Political polarisation is not something new. All states around the globe practicing any form of government have had to deal with this phenomenon with varied degree of severity. Its undesired consequences (from varied examples) include societal division, communal anger, formation of hostile camps, violence against opposing groups, military coups, institutional delegitimisation, and erosion of democratic ethos. These make political polarisation a threat to the national, political, and social fabric of a country. This article is an attempt to examine the concept of political polarisation and its consequences in the context of diverse societies, like Pakistan.
‘Severe’ or ‘pernicious’ polarisation has been defined by Jennifer McCoy and Murat Somer as ‘a process whereby the normal multiplicity of differences in the society increasingly align[s] along a single dimension, cross-cutting differences become reinforcing, and people increasingly perceive and describe politics and society in terms of ‘us’ versus ‘them’’
According to McCoy and Somer, ‘pernicious polarisation’ has become a tool in the hands of political entrepreneurs to pursue their political interests and power game driven by declared perceived morals than actual values and morality. Such actors portray themselves and their opponents in highly contrasting terms of ‘good’ and ‘evil’. They use blame game tactics and push their opponents to the wall by holding them responsible for all the ills in society. This infusion of good and evil, moral and immoral, honest and corrupt activates ‘ethnocentrism’ in the population, according to Marc Hooghe – the belief that one’s own political ideology is superior to other existing ideologies and that one’s political ideology/strategy is the solution to all evils. This rising tendency can impact the social fabric and exacerbate social isolation and enmity amongst people with divergent political views.
Pakistan’s political history is replete with examples where political polarisation was used to achieve vested political results or to retain power. This has been evident since pre-partition when the anti-Pakistan Muslim polity labelled the idea of separate country with denigrating labels like ‘Paldistan’ and ‘Kafiristan’. Even the Founder of the Nation Quaid-i-Azam was belittled by them as ‘Kafir-e-Azam’. In the same vein, Mohtarma Fatima Ali Jinnah was drawn into controversies and labeled as a traitor during her election campaign in 1965. Unfortunately, such politically motivated controversies and blame games have dominated the country’s polity over decades. Even today, Pakistan’s political ethos has not improved, and the country is still vulnerable to controversies and conspiracies leading to political chaos.
A more current example is the ongoing party-political turmoil in the country in which various political parties are actively employing all kinds of polarisation tactics and engaged in disputes about who is a ‘patriot’ and who is a ‘traitor’. Such conduct of political leadership poses serious threats to the security and stability of the country and is inimical to the long-term national interests of the state.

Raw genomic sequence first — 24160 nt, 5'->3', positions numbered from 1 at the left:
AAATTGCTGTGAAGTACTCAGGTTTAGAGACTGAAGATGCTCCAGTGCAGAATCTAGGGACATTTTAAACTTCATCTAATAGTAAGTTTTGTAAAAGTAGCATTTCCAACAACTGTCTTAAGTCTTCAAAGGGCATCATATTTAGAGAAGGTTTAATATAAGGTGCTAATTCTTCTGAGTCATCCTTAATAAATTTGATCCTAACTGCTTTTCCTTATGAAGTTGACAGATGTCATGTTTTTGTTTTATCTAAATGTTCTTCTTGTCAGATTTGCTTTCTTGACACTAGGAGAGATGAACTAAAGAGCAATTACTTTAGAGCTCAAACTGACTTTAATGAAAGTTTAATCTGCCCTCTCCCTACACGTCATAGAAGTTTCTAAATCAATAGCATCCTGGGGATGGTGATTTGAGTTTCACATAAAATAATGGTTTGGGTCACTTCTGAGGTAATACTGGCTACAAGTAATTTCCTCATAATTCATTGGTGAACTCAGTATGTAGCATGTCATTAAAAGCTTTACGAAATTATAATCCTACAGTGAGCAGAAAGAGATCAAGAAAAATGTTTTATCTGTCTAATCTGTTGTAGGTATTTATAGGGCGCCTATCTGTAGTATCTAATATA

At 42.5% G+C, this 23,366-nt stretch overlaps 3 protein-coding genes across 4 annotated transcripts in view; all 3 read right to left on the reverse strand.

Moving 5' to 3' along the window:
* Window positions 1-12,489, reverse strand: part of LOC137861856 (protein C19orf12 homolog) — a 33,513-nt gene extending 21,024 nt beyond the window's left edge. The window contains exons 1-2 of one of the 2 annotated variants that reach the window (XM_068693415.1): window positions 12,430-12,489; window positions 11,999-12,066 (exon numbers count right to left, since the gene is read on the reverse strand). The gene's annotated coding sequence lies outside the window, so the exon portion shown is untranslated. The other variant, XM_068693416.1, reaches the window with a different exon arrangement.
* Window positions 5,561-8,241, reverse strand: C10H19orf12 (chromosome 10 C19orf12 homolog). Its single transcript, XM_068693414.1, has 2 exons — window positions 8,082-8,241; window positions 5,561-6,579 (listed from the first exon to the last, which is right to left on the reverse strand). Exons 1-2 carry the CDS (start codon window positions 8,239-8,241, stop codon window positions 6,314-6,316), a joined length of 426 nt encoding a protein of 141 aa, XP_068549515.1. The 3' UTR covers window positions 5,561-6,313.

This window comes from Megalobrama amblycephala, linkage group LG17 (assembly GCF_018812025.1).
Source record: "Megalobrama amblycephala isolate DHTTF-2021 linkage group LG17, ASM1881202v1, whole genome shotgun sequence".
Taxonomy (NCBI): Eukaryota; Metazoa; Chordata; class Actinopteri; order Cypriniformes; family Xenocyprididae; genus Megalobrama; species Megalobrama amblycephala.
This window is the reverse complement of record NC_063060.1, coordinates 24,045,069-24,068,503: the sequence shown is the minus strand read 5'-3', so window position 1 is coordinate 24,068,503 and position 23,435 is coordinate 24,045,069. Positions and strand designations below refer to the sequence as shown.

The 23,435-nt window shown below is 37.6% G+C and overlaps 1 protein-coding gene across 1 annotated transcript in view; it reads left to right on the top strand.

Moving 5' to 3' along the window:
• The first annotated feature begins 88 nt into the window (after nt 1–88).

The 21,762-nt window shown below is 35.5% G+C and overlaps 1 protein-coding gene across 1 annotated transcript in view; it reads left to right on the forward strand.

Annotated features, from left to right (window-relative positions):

This growing polarisation in our society calls for an effective ‘depolarisation mechanism’ based on four basic pillars, i.e., strengthening legal institutions, empowering the judiciary, independent election administration, and ensuring more civil participation in political affairs of the country. Other than this, there is need to deliberate and understand at the national level what has gone wrong over the past few years that has been slowly eating away at the political and social fabric of our society. Every political chaos leads to economic crises, and ultimately, it is the citizens of the land who suffer; thus, compromising the human security. Hence, for the same of the citizenry, there is a dire need of broader political and institutional reforms that will help overcome the current turmoil and crisis. This will help promote a more pluralistic democracy and restore the trust of people in the democratic process and institutes of the state.
Lastly, a political crisis of this nature calls for political acumen and a sense of responsibility from our political elites to minimise the negative effects of polarisation on society. At this point, the situation necessitates that both the ruling and the opposition parties should dispel antagonism towards each other in favour of collective national interests and join hands to detoxify and stabilise Pakistan.
Amna Tauhidi is a Researcher at the Centre for Aerospace & Security Studies (CASS), Islamabad, Pakistan. The article was first published in The News International. She can be reached at email@example.com.